rard's cavalry, in the center, under Major Norton, to storm the hill. This was done with great coolness and gallantry, and with but trifling loss to us, as most of the enemy's musketry fire passed over the heads of the advancing troops. As the fighting still continued with great spirit in the woods on my right, where our success in carrying the hill was not yet known, I dispatched a portion of the Seventh Ohio Cavalry, by the same route which the enemy had taken to make his detour in that direction, to attack him in the rear, at the same time informing Colonel Wolford of this movement, with orders to make the best fight he could until this succor arrived. The action was soon brought to a successful close in that part of the field, for the enemy, finding himself attacked in the rear, and knowing from this that we must have carried the right and center of their line on the hill, fled in confusion by two roads toward the fords of the Cumberland River. A rapid pursuit was ordered as soon as the troops for that purpose could be got together, and the enemy was found posted behind temporary defenses in another strong position about 3 miles south of Somerset.
As night had already set in, and as my effective command had been reduced to about 900 men by killed, wounded, stragglers, and detachments to guard prisoners, it was not deemed proper to make a night attack. The enemy withdrew during the night and recrossed the Cumberland River.
The only report which I made at the time of the action at Somerset was contained in two telegraphic dispatches to Major-General Burnside, commanding Department of the Ohio, which he communicated to the General-in-Chief, as follows:
LOUISVILLE, KY., April 1, 1863.
The following dispatch has been received from General Gillmore, giving the details of his successful attack upon the enemy in Central Kentucky:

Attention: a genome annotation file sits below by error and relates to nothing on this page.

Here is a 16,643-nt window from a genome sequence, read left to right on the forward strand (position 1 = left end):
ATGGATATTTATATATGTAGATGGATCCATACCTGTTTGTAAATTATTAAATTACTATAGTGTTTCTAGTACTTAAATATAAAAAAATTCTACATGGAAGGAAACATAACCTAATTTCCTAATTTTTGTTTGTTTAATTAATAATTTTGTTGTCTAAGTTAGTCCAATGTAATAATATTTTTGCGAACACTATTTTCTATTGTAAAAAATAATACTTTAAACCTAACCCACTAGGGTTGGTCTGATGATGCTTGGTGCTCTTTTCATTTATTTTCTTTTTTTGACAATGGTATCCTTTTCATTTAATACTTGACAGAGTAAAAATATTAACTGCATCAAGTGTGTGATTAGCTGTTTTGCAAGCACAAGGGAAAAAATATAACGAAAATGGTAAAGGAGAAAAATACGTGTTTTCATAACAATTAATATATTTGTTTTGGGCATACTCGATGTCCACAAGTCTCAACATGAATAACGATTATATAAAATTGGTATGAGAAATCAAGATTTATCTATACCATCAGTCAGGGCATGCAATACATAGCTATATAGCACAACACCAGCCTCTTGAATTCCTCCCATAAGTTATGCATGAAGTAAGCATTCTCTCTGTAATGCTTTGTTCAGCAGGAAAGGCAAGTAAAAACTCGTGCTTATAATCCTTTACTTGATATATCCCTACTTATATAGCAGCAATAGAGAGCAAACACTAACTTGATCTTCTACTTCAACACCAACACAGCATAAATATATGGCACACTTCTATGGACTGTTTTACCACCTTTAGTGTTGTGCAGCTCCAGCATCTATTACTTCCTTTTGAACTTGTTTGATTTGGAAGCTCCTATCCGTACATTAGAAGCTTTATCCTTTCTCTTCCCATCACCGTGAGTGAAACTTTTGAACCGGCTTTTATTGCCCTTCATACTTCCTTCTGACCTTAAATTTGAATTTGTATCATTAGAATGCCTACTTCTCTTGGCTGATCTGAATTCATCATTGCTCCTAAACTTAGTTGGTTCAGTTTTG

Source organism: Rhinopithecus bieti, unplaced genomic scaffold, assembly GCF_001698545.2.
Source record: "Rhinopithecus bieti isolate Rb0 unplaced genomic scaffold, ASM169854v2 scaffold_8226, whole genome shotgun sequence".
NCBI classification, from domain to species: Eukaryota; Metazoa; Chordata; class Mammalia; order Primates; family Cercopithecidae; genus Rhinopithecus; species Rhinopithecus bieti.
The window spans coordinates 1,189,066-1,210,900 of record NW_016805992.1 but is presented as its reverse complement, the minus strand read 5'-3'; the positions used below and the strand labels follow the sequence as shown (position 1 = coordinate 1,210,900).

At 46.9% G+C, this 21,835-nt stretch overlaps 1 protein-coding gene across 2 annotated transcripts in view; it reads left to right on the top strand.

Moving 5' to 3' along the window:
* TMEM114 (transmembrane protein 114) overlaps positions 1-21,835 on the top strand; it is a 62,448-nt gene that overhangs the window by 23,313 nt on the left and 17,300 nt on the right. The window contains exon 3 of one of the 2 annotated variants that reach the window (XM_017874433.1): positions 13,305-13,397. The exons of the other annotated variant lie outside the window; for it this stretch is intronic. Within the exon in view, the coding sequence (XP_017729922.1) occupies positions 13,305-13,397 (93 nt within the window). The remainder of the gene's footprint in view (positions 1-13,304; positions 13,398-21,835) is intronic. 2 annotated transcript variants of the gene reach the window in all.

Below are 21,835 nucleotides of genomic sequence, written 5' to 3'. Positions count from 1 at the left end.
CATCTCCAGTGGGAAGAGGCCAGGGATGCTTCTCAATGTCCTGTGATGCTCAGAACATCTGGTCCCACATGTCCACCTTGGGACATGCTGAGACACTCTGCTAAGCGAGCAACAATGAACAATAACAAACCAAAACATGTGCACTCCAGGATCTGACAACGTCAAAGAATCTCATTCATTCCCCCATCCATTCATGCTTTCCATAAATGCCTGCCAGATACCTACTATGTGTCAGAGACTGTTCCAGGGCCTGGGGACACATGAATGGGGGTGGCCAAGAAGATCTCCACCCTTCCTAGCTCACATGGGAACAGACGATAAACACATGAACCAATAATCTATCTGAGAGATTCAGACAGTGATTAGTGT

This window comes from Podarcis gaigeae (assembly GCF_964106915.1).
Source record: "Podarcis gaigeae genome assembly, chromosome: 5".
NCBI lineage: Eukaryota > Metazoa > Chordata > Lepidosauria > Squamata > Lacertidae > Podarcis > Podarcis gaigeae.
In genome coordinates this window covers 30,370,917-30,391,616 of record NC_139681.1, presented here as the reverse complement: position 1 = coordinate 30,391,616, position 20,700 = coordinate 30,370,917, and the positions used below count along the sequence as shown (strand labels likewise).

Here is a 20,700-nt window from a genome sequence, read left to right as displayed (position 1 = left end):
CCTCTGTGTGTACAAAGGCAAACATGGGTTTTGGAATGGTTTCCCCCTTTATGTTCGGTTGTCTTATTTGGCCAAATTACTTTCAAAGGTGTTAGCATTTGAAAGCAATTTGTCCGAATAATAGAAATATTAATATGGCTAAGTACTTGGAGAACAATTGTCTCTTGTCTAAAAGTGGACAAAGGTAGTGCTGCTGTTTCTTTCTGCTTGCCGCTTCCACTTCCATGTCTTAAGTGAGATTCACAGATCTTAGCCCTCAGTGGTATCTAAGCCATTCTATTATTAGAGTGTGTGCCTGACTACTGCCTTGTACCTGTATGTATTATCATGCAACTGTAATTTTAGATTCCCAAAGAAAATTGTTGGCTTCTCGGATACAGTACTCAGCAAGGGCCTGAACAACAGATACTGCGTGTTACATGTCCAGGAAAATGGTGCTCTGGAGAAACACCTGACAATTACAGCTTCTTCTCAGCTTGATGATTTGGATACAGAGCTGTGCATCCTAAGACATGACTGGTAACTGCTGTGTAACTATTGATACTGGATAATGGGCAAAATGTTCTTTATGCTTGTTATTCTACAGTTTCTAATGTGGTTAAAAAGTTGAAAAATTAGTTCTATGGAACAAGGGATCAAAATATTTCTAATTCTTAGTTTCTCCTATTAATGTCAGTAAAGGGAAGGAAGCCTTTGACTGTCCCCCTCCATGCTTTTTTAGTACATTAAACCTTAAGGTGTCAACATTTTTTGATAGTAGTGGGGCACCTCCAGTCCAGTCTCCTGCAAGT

SOMERSET, KY., March 31, 1863-2 a. m.
I attacked the enemy yesterday in a strong position of his own selection, defended by six cannon, near this town, fought him for five hours, driving him from one position to another, and finally stormed his position, and drove him in confusion toward the river. His loss is over 300 in killed, wounded, and prisoners. The enemy outnumbered us two to one, and were commanded by General Pegram in person. Night stopped the pursuit, which will be renewed in the morning. We captured two stand of colors. Our loss in killed, wounded, and missing will not exceed 30. Scott's famous rebel regiment was cut off from the rest and scattered.
Q. A. GILLMORE,
The entire rebel force has been driven our of Central Kentucky, and much of their plunder has been recaptured. Their reported force has been greatly exaggerated, as well as the amount of plunder taken by them. I have this moment received a second dispatch from General Gillmore, dated this morning, from Stigall's Ferry, on the Cumberland River, as follows:
I underrated the enemy's force in my first report of yesterday's fight. They had over 2,600 men, outnumbering us more than two to one. During the night their troops recrossed the Cumberland in three places. We have retaken between 300 and 400 cattle. Pegram's loss will not fall short of 500 men. I will be in Lexington to-morrow.
Q. A. GILLMORE,
The alacrity with which the troops were concentrated, and the vigor and gallantry of their attack, are highly commendable.
A. E. BURNSIDE,
Soon after the battle of Somerset, I turned over the command of the District of Central Kentucky to Brigadier General O. B. Willcox, and was subsequently assigned to duty elsewhere.
Very respectfully, your obedient servant,
Q. A. GILLMORE,